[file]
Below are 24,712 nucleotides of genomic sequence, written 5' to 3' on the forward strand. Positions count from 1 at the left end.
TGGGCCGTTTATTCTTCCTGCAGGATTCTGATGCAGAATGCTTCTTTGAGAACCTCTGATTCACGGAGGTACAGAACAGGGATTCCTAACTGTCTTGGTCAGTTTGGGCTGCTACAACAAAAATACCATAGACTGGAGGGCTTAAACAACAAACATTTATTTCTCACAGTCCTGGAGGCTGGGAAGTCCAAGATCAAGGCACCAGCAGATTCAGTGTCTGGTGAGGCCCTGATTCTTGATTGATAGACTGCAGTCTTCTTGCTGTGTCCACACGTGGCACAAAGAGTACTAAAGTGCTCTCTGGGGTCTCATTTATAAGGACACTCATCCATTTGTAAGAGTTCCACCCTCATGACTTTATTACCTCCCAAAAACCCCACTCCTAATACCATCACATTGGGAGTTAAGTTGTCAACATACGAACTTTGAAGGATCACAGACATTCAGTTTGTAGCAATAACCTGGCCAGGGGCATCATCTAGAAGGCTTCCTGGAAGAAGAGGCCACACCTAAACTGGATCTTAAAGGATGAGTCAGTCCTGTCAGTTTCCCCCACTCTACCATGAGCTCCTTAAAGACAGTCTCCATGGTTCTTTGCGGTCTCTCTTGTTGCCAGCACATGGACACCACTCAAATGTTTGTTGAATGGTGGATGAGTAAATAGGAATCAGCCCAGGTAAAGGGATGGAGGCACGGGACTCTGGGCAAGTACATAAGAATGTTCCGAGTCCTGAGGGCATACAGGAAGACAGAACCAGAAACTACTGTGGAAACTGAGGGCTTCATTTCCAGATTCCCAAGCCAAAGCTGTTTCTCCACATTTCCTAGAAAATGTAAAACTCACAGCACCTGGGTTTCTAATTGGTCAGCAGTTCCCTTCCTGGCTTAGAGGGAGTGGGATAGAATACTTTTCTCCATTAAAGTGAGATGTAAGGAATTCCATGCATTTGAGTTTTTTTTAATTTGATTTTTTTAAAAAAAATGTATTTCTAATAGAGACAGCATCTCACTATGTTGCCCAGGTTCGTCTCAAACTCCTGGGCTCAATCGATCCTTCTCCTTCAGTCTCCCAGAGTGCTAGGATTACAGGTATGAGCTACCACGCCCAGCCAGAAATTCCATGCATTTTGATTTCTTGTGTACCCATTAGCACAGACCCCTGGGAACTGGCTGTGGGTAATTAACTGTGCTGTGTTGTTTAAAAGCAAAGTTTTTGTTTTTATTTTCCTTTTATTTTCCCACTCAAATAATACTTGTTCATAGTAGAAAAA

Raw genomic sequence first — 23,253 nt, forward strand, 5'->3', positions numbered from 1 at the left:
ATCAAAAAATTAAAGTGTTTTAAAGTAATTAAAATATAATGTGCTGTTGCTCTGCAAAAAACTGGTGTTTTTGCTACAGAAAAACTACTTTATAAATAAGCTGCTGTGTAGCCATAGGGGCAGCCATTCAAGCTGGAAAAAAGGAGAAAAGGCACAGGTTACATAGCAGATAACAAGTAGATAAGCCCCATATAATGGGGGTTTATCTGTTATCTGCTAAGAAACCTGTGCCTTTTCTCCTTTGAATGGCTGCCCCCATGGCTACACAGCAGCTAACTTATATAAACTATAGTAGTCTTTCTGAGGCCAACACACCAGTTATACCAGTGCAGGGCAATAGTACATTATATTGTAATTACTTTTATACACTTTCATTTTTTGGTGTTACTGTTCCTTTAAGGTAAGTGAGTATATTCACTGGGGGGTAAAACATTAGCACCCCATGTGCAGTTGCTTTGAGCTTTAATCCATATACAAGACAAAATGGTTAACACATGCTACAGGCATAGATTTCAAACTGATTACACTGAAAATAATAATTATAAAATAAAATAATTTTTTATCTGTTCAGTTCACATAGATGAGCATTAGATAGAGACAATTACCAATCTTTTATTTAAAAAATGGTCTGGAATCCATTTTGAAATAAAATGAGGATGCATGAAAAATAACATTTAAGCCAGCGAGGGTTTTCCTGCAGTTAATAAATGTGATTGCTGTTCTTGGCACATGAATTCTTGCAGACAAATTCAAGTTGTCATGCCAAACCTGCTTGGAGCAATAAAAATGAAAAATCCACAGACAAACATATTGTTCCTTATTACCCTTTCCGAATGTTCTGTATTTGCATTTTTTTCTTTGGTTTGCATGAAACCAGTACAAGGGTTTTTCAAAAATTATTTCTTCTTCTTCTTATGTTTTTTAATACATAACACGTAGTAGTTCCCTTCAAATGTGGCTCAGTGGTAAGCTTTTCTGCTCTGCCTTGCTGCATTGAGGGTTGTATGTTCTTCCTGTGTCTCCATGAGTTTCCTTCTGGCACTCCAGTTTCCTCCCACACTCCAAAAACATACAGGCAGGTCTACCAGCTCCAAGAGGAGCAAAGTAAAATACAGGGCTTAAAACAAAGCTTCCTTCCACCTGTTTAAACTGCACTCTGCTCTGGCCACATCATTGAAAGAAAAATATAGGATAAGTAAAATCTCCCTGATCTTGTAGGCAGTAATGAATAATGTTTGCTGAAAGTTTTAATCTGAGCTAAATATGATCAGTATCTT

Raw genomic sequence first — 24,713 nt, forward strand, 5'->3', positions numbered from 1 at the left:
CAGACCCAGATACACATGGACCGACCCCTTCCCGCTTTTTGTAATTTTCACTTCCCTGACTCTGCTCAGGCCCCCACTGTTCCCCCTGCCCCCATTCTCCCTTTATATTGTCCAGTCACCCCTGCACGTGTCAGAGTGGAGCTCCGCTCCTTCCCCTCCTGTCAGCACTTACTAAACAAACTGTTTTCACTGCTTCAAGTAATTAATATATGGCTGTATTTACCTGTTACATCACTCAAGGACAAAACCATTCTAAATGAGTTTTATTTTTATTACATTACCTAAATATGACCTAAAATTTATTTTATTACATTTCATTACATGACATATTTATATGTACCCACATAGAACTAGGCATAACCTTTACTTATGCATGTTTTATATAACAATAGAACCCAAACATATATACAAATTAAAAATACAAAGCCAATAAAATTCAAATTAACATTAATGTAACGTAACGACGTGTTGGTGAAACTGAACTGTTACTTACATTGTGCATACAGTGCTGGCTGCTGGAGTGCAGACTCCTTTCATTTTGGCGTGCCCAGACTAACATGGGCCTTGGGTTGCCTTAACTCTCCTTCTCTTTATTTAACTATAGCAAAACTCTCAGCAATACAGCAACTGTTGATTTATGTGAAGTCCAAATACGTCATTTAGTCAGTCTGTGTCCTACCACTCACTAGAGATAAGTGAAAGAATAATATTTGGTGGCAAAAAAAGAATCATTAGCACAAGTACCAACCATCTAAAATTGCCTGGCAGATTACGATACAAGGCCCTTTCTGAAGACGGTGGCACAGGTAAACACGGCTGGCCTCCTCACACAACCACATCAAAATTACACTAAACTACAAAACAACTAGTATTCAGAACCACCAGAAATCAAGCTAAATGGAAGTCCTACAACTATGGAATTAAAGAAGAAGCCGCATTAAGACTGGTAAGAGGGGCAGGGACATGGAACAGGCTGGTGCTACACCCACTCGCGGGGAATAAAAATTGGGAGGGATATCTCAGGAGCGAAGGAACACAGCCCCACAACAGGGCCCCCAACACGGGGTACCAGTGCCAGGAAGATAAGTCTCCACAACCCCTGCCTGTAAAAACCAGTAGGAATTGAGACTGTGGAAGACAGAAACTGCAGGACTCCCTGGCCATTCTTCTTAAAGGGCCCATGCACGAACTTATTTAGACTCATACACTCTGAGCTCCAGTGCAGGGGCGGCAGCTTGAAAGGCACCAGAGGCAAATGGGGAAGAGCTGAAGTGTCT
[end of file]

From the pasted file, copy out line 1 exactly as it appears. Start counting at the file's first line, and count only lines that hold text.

Below are 24,712 nucleotides of genomic sequence, written 5' to 3' on the forward strand. Positions count from 1 at the left end.